April and her husband, Miguel Aquirre, and their (very proud) little boy, Santiago, welcomed to the world Felix Francisco Aguirre Riker on July 29, 2016. The family lives in Royal, Oak, Michigan. April is a business analyst for DXC Technology, supporting General Motors Financial Latin America Operations.
Corey retired from the U.S. Army in August, 2015, as a Major. Since then she has taken classes in underwater research methods and scuba diving in Key West, and she is currently learning about sustainable agriculture by volunteering with Worldwide Opportunities on Organic Farms (WWOOF) and exploring the U.S. national park system. Love that liberal arts spirit! Corey is also helping plan the class of 1997’s 20-year reunion this fall.
Todd is an associate professor of English at Indiana University of Pennsylvania, and he recently was awarded a Distinguished Faculty Award by IUP’s University Senate. At K Todd majored in English and studied abroad in Madrid, Spain. He earned his M.F.A. in writing (School of the Art Institute) and his Ph.D. in American literature (University of Illinois at Chicago). His recent publications include the book The National Joker: Abraham Lincoln and the Politics of Satire as well as a number of articles, editions, and book chapters. He recently was awarded a Peterson Fellowship, an archival research residency at the American Antiquarian Society.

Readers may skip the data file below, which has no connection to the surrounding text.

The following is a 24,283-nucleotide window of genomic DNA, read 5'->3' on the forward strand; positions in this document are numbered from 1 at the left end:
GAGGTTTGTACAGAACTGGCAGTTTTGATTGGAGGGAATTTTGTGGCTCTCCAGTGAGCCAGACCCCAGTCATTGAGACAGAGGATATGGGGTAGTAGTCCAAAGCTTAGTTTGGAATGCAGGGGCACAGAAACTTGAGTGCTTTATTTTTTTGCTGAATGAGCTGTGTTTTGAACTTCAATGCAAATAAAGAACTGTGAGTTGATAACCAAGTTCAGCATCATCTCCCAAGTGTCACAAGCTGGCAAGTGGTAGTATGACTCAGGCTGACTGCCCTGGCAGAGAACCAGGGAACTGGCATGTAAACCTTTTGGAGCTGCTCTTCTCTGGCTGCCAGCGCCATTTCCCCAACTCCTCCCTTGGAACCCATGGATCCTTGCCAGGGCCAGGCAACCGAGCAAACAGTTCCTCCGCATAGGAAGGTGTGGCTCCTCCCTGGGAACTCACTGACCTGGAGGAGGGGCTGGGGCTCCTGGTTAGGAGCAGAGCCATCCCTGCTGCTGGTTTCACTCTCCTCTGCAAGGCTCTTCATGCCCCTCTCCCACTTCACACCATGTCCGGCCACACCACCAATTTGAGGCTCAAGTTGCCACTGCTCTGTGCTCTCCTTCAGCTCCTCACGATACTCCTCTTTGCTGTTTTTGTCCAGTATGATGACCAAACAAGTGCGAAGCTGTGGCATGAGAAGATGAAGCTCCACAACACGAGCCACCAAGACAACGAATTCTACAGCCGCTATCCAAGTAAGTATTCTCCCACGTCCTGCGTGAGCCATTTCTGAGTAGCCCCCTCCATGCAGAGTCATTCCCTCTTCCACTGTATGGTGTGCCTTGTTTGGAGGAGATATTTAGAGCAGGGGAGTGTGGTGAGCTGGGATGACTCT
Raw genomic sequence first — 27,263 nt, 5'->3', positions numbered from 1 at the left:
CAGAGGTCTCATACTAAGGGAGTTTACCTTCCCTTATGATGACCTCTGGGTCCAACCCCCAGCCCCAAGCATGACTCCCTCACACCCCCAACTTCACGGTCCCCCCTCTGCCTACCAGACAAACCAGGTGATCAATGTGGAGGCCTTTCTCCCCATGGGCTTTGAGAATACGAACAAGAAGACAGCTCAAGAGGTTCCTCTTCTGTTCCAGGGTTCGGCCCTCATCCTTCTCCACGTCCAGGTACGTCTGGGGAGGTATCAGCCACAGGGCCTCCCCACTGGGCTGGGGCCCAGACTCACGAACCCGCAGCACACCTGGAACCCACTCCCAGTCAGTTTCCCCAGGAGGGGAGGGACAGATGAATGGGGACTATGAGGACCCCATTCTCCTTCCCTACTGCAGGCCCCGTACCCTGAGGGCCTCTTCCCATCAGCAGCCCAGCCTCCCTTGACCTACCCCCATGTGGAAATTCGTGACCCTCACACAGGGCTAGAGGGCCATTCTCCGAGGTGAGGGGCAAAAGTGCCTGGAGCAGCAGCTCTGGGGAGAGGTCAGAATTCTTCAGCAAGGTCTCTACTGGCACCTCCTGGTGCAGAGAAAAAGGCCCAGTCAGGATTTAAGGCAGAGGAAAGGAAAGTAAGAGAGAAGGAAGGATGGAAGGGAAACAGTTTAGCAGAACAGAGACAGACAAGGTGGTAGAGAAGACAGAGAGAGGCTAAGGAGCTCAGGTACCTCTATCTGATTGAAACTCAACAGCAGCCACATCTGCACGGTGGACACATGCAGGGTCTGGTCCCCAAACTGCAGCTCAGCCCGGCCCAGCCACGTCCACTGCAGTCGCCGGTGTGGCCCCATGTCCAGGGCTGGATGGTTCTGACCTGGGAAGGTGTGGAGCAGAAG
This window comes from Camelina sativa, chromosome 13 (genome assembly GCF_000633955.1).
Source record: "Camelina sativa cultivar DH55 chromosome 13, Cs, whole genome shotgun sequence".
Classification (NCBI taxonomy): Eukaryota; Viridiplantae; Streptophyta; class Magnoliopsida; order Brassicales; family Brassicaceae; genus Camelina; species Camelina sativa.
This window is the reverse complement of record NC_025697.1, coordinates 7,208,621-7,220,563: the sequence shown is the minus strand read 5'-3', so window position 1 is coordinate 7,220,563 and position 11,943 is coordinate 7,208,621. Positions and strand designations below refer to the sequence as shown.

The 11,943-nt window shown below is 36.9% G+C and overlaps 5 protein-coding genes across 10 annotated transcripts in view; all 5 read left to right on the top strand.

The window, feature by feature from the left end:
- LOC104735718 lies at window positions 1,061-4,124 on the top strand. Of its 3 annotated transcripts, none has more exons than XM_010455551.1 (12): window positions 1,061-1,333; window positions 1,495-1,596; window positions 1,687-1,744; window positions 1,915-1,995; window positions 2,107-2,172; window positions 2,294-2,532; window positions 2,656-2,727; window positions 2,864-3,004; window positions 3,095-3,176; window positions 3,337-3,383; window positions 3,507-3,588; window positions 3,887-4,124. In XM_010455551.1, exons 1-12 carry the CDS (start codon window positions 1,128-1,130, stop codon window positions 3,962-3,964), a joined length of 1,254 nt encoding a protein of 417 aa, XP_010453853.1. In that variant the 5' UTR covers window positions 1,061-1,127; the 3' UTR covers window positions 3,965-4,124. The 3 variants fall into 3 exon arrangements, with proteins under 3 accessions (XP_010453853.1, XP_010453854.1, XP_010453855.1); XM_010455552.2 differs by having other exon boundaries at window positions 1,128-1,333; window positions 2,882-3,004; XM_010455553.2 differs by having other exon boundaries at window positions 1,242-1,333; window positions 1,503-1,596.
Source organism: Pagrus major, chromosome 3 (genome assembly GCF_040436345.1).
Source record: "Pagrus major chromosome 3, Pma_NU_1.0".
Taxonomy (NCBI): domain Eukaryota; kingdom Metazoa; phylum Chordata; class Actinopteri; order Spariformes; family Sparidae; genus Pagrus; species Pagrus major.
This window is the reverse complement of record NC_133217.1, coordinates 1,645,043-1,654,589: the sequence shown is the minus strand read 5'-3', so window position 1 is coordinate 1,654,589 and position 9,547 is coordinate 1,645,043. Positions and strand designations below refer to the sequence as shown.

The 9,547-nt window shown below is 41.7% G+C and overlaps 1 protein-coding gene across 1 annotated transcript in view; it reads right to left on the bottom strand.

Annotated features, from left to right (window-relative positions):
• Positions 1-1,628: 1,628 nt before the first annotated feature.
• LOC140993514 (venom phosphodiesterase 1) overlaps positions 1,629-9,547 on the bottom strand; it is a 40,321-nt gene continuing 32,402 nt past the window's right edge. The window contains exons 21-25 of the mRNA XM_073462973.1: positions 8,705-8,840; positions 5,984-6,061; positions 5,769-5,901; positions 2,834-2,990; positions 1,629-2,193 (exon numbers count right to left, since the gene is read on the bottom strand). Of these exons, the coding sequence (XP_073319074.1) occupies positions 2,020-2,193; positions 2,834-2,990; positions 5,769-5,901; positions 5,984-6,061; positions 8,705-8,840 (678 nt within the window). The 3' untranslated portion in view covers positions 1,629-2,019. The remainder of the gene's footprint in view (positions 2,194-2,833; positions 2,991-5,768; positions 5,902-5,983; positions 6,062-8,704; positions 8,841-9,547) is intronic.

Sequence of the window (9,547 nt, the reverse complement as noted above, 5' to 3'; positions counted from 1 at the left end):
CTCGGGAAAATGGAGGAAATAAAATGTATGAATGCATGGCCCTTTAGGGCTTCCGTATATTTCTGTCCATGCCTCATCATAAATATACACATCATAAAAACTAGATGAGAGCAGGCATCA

Dawn (left) recently followed her longtime veterinarian to a new practice. One of the vets in the new practice is Dr. Lauren (Stockdale) Danskin ’05. When they learned of their K connection, it only seemed appropriate that they have a picture taken together with Dawn’s sweet 13-year-old Golden Retriever at the center of it all, Kallie May Sue.
Stacey was hired by Aventis (now Sanofi) shortly after graduating from K. She has since sold a variety of pharmaceuticals in several territories throughout Michigan. Stacey has won many awards during her 14-plus years at the company, but the most impressive came in both 2010 and 2016. Stacey was the recipient of the World Champions of Sales Award… twice! The award recognizes and honors her “outstanding performance and impact,” according to the company, and places her “among an elite group of professionals (the top 1 percent of the entire organization), whose passion and innovation have resulted in superior customer engagement.” Stacey was awarded a trip to Paris and Montreux in 2011 and will travel to Paris and Venice this year.